OF CT SCANS FOR PATIENTS WITH SUSPECTED TBI INDICATE INTRACRANIAL BLEEDING AND/OR SKULL FRACTURE.4
“The number of negative head CT scans represents
high-volume, high-cost, but low-value testing—not to
mention increasingly recognized radiation risk.”4
– Korley et al.
OF mTBI PATIENTS WITH NORMAL HEAD CT SCANS HAD TRAUMA-RELATED ABNORMALITIES ON MAGNETIC RESONANCE IMAGES.5
“[CT-occult injuries] without significant hemorrhage but that nevertheless correlate with a range of clinical deficits… can cause chronic sequelae and impairment, and pose unique challenges to TBI diagnosis and severity stratification.”5
– Yuh et al.
Researchers advise that non-invasive tests based on physical signs—including identifying signs of brain injury on a CT scan—are not sufficiently sensitive to identify increased intracranial pressure (ICP) and should not be used independently to rule out the condition.
”Novel diagnostic tests are needed to improve ED diagnosis and management of TBI, offering the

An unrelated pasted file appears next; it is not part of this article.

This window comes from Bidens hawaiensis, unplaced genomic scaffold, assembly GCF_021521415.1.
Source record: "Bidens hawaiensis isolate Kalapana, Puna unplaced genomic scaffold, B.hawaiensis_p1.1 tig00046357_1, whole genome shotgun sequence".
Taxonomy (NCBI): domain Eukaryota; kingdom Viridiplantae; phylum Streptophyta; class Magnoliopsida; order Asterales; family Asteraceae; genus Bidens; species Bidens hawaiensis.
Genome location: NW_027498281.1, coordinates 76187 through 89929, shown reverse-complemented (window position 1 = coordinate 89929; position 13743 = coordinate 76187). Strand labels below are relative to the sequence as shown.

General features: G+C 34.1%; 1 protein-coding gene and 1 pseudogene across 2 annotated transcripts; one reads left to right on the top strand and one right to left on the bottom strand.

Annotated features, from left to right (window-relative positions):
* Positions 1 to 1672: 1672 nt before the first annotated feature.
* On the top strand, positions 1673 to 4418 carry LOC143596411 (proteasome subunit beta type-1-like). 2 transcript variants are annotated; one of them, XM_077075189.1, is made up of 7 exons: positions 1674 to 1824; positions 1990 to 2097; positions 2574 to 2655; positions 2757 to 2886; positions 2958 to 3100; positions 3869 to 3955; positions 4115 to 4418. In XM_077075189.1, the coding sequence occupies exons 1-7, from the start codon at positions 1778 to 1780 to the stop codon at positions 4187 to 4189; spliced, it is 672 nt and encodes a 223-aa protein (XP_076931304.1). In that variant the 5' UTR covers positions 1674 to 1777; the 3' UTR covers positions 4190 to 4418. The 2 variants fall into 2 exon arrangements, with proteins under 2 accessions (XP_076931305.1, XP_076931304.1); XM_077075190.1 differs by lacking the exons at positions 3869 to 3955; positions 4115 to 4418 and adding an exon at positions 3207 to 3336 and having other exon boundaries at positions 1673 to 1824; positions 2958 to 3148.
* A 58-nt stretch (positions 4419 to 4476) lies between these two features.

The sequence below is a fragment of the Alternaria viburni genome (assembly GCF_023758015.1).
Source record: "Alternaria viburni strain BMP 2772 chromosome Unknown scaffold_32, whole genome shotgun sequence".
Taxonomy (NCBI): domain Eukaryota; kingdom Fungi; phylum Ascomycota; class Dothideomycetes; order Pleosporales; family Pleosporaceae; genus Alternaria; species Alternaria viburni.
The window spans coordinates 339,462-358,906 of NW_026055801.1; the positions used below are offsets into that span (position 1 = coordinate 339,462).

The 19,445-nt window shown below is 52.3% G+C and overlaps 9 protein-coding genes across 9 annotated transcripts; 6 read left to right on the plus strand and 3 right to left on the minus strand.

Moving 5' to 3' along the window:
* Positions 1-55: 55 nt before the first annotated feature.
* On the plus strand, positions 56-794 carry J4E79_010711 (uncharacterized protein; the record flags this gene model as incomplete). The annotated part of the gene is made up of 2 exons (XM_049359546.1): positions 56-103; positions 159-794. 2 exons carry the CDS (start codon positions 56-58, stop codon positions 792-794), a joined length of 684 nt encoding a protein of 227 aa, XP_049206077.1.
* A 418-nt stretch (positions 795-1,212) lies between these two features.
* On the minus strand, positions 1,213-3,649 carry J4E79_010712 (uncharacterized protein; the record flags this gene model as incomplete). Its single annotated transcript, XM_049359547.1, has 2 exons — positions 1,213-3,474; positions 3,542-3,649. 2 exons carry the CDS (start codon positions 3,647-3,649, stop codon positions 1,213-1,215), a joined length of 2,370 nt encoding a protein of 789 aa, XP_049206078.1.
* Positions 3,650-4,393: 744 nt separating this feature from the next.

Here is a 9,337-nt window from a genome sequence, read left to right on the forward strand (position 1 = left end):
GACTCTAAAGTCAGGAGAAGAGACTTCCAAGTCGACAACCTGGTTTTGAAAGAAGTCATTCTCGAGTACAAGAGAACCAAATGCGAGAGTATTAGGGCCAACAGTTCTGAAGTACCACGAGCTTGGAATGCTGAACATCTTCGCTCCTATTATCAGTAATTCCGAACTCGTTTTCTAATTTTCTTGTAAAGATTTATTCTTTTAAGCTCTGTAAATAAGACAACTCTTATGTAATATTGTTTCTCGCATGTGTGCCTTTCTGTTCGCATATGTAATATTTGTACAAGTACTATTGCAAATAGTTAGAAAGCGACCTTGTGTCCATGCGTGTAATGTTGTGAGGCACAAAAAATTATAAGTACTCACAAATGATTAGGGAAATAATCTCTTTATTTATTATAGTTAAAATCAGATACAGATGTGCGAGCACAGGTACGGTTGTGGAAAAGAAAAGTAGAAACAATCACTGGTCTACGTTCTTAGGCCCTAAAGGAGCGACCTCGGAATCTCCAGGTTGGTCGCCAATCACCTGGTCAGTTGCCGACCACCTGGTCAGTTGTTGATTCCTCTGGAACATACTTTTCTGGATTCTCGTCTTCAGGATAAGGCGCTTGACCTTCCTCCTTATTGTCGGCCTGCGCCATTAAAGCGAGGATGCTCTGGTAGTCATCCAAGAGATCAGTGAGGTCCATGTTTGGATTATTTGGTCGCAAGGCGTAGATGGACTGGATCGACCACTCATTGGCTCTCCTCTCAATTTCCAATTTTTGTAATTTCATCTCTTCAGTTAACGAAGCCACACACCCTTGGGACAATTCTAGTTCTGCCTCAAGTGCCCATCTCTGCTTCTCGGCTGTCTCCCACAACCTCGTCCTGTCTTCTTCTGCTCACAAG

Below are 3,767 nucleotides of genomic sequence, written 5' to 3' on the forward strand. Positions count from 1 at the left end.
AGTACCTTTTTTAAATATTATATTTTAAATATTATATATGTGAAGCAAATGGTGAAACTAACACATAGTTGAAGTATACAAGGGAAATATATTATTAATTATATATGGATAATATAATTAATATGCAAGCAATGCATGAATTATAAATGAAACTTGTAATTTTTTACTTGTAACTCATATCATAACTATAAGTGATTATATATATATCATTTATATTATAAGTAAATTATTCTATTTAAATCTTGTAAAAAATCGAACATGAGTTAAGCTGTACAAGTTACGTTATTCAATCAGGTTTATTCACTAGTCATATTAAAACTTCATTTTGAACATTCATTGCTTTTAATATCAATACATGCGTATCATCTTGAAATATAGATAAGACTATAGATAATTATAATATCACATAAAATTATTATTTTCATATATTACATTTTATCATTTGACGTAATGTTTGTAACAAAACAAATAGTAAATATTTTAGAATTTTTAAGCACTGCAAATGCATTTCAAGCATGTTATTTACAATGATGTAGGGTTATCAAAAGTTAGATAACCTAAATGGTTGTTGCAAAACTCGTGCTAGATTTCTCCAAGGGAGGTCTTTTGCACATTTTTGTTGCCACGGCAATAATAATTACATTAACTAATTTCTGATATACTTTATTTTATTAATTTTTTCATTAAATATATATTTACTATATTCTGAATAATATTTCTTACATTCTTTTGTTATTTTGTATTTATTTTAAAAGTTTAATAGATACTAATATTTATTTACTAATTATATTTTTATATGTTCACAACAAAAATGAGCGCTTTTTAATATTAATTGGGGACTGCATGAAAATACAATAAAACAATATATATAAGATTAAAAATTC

potential to boost performance metrics without relying on head CT scans.”4
– Korley et al.
2019, JAMA NEUROLOGY: “Most patients with mTBI presenting to US level I trauma centers report persistent, injury-related life difficulties at 1-year postinjury, suggesting the need for more systematic follow-up of patients with mTBI to provide treatments and reduce the risk of chronic problems after mTBI.”1
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3. Seabury SA, Gaudette E, Goldman DP, et al. Assessment of follow-up care after emergency department presentation for mild traumatic brain injury and concussion: results from the TRACK-TBI study. JAMA Netw Open. 2018;1(1):e180210.
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